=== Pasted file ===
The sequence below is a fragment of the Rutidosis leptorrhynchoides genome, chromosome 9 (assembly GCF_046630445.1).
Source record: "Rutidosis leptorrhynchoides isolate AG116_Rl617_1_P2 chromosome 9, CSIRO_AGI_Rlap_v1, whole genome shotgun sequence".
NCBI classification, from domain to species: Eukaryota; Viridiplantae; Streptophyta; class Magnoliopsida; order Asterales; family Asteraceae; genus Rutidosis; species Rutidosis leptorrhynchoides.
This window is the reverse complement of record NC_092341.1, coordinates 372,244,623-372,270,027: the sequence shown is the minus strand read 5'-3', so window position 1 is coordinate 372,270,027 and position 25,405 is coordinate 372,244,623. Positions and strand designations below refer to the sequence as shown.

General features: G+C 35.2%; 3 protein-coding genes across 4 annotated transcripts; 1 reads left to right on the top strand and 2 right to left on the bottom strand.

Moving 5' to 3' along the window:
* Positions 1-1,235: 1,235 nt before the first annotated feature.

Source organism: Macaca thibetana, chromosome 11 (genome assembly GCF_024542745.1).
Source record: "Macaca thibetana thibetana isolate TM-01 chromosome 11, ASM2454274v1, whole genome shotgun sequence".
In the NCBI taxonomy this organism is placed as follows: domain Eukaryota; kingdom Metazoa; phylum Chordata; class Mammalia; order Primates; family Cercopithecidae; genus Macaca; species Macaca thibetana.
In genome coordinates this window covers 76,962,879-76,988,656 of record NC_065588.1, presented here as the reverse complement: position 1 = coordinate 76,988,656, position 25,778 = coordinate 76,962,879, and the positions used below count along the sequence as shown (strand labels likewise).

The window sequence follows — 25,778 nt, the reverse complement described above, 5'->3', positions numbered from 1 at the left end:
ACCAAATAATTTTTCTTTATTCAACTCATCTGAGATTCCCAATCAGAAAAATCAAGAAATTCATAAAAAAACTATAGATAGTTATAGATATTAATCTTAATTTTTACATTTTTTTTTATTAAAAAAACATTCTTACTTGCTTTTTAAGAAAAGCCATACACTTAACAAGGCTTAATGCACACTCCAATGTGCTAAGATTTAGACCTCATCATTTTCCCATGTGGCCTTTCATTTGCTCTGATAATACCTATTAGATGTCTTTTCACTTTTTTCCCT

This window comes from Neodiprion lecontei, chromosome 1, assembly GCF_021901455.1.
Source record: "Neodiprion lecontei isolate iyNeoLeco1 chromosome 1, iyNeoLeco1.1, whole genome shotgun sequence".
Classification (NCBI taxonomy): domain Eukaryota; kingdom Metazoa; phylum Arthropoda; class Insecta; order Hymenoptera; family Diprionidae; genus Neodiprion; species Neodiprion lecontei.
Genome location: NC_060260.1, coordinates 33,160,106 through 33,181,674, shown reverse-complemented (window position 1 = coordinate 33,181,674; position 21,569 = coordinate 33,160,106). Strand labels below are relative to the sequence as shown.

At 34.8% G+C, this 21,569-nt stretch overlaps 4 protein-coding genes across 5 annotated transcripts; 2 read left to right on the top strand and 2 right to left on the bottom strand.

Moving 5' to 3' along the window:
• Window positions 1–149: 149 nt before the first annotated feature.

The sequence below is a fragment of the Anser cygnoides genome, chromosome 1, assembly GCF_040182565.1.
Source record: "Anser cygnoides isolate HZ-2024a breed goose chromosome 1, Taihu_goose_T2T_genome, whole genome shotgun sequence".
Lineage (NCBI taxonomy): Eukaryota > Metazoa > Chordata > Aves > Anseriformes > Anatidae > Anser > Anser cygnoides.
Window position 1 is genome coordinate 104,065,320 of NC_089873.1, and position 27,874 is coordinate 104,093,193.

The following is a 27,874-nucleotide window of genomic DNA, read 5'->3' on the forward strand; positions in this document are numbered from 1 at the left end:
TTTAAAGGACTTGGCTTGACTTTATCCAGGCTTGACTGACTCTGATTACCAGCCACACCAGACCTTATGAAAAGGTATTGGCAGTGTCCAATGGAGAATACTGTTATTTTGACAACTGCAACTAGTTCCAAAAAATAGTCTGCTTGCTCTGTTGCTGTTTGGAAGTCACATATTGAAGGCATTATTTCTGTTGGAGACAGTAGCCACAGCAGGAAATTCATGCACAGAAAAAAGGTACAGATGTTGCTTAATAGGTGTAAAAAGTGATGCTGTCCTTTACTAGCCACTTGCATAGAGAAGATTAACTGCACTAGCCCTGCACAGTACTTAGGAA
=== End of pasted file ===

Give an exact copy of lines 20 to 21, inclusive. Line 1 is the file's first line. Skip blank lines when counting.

• Window positions 1–149: 149 nt before the first annotated feature.

The sequence below is a fragment of the Anser cygnoides genome, chromosome 1, assembly GCF_040182565.1.